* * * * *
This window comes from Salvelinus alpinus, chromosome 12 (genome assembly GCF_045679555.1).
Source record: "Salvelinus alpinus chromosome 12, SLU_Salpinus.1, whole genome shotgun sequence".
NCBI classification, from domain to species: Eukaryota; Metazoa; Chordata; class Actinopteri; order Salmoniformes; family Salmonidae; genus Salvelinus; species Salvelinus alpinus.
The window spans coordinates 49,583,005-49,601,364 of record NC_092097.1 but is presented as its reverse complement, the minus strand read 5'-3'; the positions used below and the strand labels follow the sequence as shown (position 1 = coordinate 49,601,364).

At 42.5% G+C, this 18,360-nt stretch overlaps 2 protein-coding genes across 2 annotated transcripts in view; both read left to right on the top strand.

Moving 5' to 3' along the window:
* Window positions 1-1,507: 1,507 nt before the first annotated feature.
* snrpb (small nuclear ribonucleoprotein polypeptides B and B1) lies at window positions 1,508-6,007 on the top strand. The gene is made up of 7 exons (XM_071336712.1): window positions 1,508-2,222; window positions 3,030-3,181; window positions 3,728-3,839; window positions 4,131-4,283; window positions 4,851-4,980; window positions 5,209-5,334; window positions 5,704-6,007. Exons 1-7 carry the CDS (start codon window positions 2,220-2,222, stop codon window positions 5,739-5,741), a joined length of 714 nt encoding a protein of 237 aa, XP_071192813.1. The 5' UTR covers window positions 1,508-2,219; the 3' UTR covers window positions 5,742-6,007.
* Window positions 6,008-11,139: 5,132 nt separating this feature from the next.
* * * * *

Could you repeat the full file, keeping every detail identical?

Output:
This window comes from Salvelinus alpinus, chromosome 12 (genome assembly GCF_045679555.1).
Source record: "Salvelinus alpinus chromosome 12, SLU_Salpinus.1, whole genome shotgun sequence".
NCBI classification, from domain to species: Eukaryota; Metazoa; Chordata; class Actinopteri; order Salmoniformes; family Salmonidae; genus Salvelinus; species Salvelinus alpinus.
The window spans coordinates 49,583,005-49,601,364 of record NC_092097.1 but is presented as its reverse complement, the minus strand read 5'-3'; the positions used below and the strand labels follow the sequence as shown (position 1 = coordinate 49,601,364).

At 42.5% G+C, this 18,360-nt stretch overlaps 2 protein-coding genes across 2 annotated transcripts in view; both read left to right on the top strand.

Moving 5' to 3' along the window:
* Window positions 1-1,507: 1,507 nt before the first annotated feature.
* snrpb (small nuclear ribonucleoprotein polypeptides B and B1) lies at window positions 1,508-6,007 on the top strand. The gene is made up of 7 exons (XM_071336712.1): window positions 1,508-2,222; window positions 3,030-3,181; window positions 3,728-3,839; window positions 4,131-4,283; window positions 4,851-4,980; window positions 5,209-5,334; window positions 5,704-6,007. Exons 1-7 carry the CDS (start codon window positions 2,220-2,222, stop codon window positions 5,739-5,741), a joined length of 714 nt encoding a protein of 237 aa, XP_071192813.1. The 5' UTR covers window positions 1,508-2,219; the 3' UTR covers window positions 5,742-6,007.
* Window positions 6,008-11,139: 5,132 nt separating this feature from the next.